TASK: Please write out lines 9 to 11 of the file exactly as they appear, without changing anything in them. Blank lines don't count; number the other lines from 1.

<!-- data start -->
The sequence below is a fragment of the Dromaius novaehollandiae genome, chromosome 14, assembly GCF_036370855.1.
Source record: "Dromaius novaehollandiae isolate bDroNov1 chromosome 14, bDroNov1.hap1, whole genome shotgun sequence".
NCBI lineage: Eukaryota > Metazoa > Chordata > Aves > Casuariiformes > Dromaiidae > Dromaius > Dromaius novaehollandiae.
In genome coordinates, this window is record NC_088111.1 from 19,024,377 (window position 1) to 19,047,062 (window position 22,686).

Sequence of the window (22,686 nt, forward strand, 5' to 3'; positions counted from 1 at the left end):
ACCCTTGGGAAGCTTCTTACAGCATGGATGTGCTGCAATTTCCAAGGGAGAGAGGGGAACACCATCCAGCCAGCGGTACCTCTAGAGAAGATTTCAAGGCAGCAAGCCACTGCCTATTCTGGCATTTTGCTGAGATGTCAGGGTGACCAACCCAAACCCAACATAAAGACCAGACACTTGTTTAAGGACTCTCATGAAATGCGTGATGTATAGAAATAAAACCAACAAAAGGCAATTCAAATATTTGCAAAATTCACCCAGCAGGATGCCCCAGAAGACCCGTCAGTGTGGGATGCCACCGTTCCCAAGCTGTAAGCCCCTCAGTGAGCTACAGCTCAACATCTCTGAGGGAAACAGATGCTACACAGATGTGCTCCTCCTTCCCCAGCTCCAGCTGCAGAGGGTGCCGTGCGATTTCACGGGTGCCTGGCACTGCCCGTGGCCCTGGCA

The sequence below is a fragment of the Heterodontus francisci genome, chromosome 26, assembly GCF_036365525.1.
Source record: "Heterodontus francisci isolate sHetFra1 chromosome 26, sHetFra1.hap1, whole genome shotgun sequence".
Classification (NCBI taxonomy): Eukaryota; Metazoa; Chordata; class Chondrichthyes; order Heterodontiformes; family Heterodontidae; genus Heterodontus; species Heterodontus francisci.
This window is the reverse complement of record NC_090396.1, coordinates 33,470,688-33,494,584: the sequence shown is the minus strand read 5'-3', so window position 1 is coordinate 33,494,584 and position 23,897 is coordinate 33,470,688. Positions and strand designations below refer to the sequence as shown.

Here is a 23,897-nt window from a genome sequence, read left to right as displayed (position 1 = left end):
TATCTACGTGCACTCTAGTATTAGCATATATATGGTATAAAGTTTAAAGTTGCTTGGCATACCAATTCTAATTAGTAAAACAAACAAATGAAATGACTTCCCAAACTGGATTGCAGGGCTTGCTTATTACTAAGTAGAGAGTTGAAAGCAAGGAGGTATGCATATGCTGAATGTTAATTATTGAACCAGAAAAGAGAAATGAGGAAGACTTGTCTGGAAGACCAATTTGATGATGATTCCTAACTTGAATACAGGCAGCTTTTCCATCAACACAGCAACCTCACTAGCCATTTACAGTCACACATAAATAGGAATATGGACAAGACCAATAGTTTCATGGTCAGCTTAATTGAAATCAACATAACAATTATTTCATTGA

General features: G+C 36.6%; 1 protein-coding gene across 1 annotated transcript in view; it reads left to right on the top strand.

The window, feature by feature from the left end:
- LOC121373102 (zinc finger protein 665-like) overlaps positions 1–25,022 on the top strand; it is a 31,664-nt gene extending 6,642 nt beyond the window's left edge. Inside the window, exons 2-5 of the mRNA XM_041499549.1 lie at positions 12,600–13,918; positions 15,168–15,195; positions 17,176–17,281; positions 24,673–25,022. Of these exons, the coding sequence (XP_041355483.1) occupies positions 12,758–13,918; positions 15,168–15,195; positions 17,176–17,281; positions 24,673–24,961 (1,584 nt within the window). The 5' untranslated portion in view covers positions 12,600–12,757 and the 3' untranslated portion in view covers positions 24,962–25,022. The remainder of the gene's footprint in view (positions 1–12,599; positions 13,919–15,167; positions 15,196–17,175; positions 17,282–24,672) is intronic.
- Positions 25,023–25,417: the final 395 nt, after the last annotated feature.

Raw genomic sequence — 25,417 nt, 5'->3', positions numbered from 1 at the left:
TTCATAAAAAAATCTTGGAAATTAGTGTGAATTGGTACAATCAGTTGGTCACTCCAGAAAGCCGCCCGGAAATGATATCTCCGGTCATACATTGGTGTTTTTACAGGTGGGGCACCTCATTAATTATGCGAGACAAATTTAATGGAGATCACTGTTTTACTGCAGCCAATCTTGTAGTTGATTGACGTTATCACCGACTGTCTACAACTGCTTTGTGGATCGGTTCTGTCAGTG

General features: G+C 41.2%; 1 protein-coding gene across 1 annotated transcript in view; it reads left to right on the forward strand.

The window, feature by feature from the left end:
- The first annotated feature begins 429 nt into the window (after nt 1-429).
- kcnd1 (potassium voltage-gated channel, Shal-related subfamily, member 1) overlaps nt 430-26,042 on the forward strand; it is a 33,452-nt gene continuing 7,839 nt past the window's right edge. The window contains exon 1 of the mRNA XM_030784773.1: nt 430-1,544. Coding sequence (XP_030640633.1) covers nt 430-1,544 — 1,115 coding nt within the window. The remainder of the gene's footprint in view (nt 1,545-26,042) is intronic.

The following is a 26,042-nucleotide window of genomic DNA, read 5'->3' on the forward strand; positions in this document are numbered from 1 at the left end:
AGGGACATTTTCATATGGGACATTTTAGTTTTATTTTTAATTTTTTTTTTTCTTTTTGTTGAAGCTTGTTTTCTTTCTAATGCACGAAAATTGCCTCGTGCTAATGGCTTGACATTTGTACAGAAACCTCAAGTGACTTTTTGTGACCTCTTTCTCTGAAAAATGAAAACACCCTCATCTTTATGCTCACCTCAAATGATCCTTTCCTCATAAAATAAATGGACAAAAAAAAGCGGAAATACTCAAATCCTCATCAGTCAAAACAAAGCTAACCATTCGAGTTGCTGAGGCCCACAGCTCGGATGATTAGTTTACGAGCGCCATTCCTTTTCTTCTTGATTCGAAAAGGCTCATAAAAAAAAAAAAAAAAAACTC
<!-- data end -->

Classification (NCBI taxonomy): Eukaryota; Metazoa; Chordata; class Chondrichthyes; order Heterodontiformes; family Heterodontidae; genus Heterodontus; species Heterodontus francisci.
This window is the reverse complement of record NC_090396.1, coordinates 33,470,688-33,494,584: the sequence shown is the minus strand read 5'-3', so window position 1 is coordinate 33,494,584 and position 23,897 is coordinate 33,470,688. Positions and strand designations below refer to the sequence as shown.

Here is a 23,897-nt window from a genome sequence, read left to right as displayed (position 1 = left end):